Stationary bike riding or weight training, to keep muscles vibrant and strong, is important exercise. But it shouldn't be overdone by doing too much, too fast, or the result can be rhabdomyolysis. Rhabdo, for short, can occur when muscle fibers die and enter the bloodstream, which in some cases can produce kidney failure.
It's well established that the basic formula for healthier living and improved physical strength is achieved through a combination of sensible eating and regular exercise, where some lifting of weights is an integral component. This goes for middle-aged adults as well as those a decade or two younger.
That said, weightlifting, to keep muscles vibrant and strong, should not be overdone. And for beginners or those who haven't done it in a while, lifting should be approached in a manner that doesn't overwhelm the exerciser. Starting slowly, and with lighter weights, and then building progressively is essential in order to avoid a threatening, but often-overlooked, condition known as rhabdomyolysis.
Rhabdomyolysis, or rhabdo for short, occurs when muscle damage is done after trying to lift too much weight, or lifting with such frequent repetition that it prevents the taxed muscles from resting. When this happens muscle fibers break down and die. These fibers then enter the bloodstream and can create kidney problems, and in some cases, kidney failure. Some severe cases may require kidney dialysis.
All too often, those who become ultra-motivated to get fit after a prolonged absence from exercise can fall victim to rhabdo, as can an exerciser who is already fit but is using a different set of muscles that have been overlooked for some time. And this condition isn't limited to free weights; jumping on a stationary bike and riding intensely without proper warm-ups over time can be highly detrimental. Even for a physically-toned individual. And rhabdo can produce excruciating pain, enough to land you in the hospital.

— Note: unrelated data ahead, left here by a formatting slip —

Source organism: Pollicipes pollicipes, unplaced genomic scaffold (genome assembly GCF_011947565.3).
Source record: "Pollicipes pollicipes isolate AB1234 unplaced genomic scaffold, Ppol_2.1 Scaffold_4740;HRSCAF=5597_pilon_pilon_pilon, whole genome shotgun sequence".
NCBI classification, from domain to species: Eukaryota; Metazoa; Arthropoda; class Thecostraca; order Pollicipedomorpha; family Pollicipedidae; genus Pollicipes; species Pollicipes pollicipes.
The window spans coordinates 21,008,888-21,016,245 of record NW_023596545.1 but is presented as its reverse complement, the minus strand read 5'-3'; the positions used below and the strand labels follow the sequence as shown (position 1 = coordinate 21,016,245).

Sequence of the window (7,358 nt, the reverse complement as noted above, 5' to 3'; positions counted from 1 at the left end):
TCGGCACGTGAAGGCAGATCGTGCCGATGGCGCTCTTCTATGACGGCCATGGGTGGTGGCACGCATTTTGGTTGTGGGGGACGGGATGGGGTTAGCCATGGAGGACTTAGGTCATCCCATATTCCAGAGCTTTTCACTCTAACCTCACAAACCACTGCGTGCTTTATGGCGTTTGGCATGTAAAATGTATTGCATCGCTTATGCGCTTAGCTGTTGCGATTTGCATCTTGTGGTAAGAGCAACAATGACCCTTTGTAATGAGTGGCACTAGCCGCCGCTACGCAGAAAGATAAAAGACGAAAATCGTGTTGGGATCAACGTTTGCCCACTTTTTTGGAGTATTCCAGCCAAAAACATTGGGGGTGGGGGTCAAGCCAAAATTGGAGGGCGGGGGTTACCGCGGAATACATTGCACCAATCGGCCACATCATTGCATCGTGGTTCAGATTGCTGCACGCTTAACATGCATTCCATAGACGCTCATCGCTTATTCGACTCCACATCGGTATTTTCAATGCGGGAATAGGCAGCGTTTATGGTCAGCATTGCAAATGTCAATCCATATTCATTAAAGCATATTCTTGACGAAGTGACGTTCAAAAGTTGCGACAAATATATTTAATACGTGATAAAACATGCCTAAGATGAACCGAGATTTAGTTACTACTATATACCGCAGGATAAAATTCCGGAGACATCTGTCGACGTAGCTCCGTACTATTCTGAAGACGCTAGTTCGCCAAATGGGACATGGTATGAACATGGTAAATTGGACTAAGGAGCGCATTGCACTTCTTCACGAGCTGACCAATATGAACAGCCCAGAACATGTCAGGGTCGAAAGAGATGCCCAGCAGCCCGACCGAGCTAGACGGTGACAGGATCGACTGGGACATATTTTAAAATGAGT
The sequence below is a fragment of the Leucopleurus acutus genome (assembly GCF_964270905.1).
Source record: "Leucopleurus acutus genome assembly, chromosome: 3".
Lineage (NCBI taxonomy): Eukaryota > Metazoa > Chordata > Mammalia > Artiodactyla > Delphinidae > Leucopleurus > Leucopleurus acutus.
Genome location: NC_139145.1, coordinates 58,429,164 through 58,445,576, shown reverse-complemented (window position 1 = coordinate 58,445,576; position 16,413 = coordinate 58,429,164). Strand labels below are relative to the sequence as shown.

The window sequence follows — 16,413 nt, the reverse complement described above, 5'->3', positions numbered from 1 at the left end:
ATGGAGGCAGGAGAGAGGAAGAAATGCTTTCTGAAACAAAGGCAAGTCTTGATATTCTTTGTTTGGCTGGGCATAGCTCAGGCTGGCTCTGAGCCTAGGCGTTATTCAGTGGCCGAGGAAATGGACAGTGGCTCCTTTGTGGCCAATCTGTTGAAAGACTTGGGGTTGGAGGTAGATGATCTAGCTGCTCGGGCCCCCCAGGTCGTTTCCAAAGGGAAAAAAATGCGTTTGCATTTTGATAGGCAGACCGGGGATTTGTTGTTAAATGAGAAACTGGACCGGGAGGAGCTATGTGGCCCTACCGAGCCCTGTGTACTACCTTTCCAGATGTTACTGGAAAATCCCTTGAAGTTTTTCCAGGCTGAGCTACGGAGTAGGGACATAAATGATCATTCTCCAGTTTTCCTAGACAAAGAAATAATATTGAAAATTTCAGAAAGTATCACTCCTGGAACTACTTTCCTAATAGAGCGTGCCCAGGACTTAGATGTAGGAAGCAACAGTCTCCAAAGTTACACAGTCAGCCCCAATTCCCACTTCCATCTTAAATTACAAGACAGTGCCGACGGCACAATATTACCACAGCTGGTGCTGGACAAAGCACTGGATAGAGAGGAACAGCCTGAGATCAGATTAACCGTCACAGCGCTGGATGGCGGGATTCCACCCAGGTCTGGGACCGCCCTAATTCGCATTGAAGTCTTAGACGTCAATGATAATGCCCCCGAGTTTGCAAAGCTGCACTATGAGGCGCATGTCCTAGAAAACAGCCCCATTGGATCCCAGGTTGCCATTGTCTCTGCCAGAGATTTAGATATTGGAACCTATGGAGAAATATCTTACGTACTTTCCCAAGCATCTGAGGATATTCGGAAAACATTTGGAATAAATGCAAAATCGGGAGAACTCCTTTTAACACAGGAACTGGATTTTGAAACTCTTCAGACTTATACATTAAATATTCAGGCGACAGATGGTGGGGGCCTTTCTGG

In addition, it can strike both the fit and flabby among us.
Earlier this month, two University of Nebraska football players overdid a weight-lifting workout, each going for more than a half-hour, and ended up hospitalized with rhabdo. The same result for a "middle-aged, out-of-shape man who jumped into two days of intense cardio workouts, then mowed his lawn and his neighbor’s on a hot summer day," according to The World-Herald, in Ohama.
Ordinarily, during an effective workout, a small amount of muscle damage, called micro tears, occurs. And with rest in between an activity, the body repairs those tears in the process as muscles become stronger and bigger. But extreme muscle strain – even during seemingly harmless activity – can have the opposite effect.
How do you know whether you're in danger of being afflicted by rhabdo? There are symptoms to watch for, but since they aren't specific to this condition it's hard to tell whether a specific weight-training workout, or an intense stationary bike-riding session, is the culprit.
In addition to obvious muscle weakness, other symptoms include: nausea; fever; feeling of sickness; bruising; lack of urine output and/or dark-colored urine; fatigue and vomiting.
With all of these common issues, each of which don't specifically signal rhabdo, the best prevention is exercising common sense. Don't overexert. Hydrate by drinking water during your workout. And as soon as you begin feeling prolonged muscle fatigue or more than 30 seconds or so, stop what you're doing. And rest.